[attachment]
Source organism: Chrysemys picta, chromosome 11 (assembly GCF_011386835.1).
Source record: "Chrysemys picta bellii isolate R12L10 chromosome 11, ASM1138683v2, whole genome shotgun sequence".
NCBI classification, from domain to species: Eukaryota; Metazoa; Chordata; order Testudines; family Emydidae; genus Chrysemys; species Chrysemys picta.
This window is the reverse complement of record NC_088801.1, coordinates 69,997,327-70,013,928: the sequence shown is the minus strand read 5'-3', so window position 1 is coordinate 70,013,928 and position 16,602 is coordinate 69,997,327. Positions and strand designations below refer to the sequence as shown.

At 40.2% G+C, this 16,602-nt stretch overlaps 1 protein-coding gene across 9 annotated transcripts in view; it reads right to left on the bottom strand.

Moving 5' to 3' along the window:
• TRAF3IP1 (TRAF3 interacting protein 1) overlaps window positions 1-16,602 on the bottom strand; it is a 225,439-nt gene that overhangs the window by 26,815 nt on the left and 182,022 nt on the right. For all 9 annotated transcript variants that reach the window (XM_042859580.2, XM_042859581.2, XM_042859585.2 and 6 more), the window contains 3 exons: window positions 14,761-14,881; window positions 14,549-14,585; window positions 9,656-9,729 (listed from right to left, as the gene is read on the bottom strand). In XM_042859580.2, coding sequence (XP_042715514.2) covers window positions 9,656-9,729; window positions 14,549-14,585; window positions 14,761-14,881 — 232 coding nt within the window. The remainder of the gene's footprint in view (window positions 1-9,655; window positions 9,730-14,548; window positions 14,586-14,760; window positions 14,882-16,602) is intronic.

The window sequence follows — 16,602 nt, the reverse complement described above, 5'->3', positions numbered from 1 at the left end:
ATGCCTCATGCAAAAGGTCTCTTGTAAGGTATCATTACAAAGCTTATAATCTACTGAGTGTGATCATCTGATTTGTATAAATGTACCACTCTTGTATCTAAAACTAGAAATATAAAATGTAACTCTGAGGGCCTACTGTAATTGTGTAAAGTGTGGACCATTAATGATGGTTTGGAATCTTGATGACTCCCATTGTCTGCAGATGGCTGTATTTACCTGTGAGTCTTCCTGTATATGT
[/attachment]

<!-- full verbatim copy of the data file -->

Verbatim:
Source organism: Chrysemys picta, chromosome 11 (assembly GCF_011386835.1).
Source record: "Chrysemys picta bellii isolate R12L10 chromosome 11, ASM1138683v2, whole genome shotgun sequence".
NCBI classification, from domain to species: Eukaryota; Metazoa; Chordata; order Testudines; family Emydidae; genus Chrysemys; species Chrysemys picta.
This window is the reverse complement of record NC_088801.1, coordinates 69,997,327-70,013,928: the sequence shown is the minus strand read 5'-3', so window position 1 is coordinate 70,013,928 and position 16,602 is coordinate 69,997,327. Positions and strand designations below refer to the sequence as shown.

At 40.2% G+C, this 16,602-nt stretch overlaps 1 protein-coding gene across 9 annotated transcripts in view; it reads right to left on the bottom strand.

Moving 5' to 3' along the window:
• TRAF3IP1 (TRAF3 interacting protein 1) overlaps window positions 1-16,602 on the bottom strand; it is a 225,439-nt gene that overhangs the window by 26,815 nt on the left and 182,022 nt on the right. For all 9 annotated transcript variants that reach the window (XM_042859580.2, XM_042859581.2, XM_042859585.2 and 6 more), the window contains 3 exons: window positions 14,761-14,881; window positions 14,549-14,585; window positions 9,656-9,729 (listed from right to left, as the gene is read on the bottom strand). In XM_042859580.2, coding sequence (XP_042715514.2) covers window positions 9,656-9,729; window positions 14,549-14,585; window positions 14,761-14,881 — 232 coding nt within the window. The remainder of the gene's footprint in view (window positions 1-9,655; window positions 9,730-14,548; window positions 14,586-14,760; window positions 14,882-16,602) is intronic.

The window sequence follows — 16,602 nt, the reverse complement described above, 5'->3', positions numbered from 1 at the left end:
ATGCCTCATGCAAAAGGTCTCTTGTAAGGTATCATTACAAAGCTTATAATCTACTGAGTGTGATCATCTGATTTGTATAAATGTACCACTCTTGTATCTAAAACTAGAAATATAAAATGTAACTCTGAGGGCCTACTGTAATTGTGTAAAGTGTGGACCATTAATGATGGTTTGGAATCTTGATGACTCCCATTGTCTGCAGATGGCTGTATTTACCTGTGAGTCTTCCTGTATATGT